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The Advanced Filter command on the Data menu lets you use complex criteria (criteria: Conditions you specify to limit which records are included in the result set of a query. For example, the following criterion selects records for which the value for the Order Amount field is greater than 30,000: Order Amount > 30000.) to filter a range, but it works differently from the AutoFilter command in several important ways.
 It displays the Advanced Filter dialog box instead of the Custom AutoFilter dialog box.
 You do not type the complex criteria in the Advanced Filter dialog box as you do in the Custom AutoFilter dialog box. Rather, you type the complex criteria in a criteria range on the worksheet and above the range you want to filter. Excel uses the separate criteria range in the Advanced Filter dialog box as the source for the complex criteria.
 Although you can filter a range in place, like the AutoFilter command, the Advanced Filter command does not display dropdown lists for the columns.
 Insert at least three blank rows above the range that can be used as a criteria range. The criteria range must have column labels. Make sure there is at least one blank row between the criteria values and the range.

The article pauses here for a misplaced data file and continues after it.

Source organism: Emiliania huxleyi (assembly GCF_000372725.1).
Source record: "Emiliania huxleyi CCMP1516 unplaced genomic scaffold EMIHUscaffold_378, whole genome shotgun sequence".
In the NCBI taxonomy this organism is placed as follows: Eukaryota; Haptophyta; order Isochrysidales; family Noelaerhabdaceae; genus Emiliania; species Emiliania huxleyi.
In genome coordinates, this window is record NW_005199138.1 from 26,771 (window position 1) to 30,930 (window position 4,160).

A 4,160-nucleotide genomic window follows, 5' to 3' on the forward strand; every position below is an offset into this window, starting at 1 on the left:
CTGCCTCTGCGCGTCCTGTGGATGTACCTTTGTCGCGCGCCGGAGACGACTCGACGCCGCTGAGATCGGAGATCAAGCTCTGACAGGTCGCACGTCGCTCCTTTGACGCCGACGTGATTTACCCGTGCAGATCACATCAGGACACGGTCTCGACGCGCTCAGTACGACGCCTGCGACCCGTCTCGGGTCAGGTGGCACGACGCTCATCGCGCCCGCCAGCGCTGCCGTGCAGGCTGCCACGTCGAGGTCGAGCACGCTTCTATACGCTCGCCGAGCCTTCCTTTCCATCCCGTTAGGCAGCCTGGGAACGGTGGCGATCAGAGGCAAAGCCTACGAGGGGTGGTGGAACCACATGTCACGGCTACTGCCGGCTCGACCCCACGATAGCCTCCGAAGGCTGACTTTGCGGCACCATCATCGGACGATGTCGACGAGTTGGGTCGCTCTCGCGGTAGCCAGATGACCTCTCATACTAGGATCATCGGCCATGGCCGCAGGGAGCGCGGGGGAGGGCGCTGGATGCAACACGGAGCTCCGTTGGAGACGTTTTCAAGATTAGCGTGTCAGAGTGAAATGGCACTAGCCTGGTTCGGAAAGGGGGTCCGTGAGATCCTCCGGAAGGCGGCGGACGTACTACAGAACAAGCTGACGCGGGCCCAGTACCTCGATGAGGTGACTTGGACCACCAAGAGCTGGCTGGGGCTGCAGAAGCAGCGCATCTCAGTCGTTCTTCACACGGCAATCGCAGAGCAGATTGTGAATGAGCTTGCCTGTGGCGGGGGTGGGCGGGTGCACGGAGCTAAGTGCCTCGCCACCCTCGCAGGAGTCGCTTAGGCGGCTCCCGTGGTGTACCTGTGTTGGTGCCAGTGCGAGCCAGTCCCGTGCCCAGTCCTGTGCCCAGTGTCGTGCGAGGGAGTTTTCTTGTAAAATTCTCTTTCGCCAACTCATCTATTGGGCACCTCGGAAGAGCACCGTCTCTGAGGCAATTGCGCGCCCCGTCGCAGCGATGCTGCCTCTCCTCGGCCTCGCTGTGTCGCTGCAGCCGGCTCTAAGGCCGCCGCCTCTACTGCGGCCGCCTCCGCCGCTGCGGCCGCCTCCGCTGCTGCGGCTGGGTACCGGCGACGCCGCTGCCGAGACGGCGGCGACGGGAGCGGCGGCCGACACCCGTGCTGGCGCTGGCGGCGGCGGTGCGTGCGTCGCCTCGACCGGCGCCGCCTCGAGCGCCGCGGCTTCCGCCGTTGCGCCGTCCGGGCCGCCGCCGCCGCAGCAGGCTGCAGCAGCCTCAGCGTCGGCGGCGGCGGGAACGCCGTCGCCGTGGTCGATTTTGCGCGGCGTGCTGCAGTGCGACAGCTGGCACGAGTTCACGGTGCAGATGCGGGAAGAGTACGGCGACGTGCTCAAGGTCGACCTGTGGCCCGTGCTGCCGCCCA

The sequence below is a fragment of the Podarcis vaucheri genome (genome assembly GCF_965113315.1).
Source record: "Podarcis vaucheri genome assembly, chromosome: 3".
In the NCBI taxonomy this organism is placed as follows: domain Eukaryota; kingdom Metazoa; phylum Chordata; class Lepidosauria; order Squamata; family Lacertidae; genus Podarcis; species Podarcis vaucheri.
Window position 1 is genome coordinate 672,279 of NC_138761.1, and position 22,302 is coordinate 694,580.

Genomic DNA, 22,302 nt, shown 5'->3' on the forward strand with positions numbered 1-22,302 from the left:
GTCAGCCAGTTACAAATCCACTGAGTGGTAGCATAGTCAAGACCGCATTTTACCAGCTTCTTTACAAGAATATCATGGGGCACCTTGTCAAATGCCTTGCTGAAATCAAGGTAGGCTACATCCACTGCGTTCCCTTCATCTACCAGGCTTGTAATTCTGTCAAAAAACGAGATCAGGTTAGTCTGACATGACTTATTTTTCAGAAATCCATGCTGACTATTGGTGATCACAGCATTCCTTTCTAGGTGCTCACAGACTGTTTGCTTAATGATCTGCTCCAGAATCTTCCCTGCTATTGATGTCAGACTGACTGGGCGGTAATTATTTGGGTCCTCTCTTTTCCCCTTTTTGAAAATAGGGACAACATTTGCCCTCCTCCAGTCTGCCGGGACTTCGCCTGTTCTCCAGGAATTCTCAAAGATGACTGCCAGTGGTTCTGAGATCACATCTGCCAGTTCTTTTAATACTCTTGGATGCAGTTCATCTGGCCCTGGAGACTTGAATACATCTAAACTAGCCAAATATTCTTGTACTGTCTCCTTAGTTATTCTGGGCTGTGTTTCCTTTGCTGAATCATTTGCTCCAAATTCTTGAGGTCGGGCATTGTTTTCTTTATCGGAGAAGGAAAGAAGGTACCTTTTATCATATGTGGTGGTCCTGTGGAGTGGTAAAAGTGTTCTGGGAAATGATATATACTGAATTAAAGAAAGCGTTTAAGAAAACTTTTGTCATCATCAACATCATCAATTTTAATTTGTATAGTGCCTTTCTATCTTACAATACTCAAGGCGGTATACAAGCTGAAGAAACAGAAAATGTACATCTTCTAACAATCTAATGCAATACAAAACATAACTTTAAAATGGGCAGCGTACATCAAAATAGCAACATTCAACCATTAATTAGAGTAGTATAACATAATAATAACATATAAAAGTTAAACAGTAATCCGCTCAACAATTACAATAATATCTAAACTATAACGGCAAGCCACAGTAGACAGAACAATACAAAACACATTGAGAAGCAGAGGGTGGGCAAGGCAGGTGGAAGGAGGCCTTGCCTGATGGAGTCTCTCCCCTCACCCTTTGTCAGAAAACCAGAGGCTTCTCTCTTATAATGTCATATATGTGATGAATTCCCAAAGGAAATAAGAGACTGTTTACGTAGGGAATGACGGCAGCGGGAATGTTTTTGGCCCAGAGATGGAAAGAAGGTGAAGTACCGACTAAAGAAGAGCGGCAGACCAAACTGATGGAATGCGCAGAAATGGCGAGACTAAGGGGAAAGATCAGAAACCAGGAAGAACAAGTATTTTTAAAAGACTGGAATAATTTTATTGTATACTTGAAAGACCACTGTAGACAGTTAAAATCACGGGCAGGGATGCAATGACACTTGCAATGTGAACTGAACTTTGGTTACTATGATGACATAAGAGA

Example criteria range and data range for the criteria examples in step 2

A 
B 
C 
1 
Type 
Salesperson 
Sales 
2 



3 



4 



5 



6 
Type 
Salesperson 
Sales 
7 
Beverages 
Suyama 
$5122 
8 
Meat 
Davolio 
$450 
9 
produce 
Buchanan 
$6328 
10 
Produce 
Davolio 
$6544 
 In the rows below the column labels, type the criteria you want to match.
Criteria examples
Important
 Because the equal sign is used to indicate a formula when you type text or a value in a cell, Microsoft Excel evaluates what you type; however, this may cause unexpected filter results. To indicate an equality comparison operator for either text or a value, type the criteria as a string expression in the appropriate cell in the criteria range: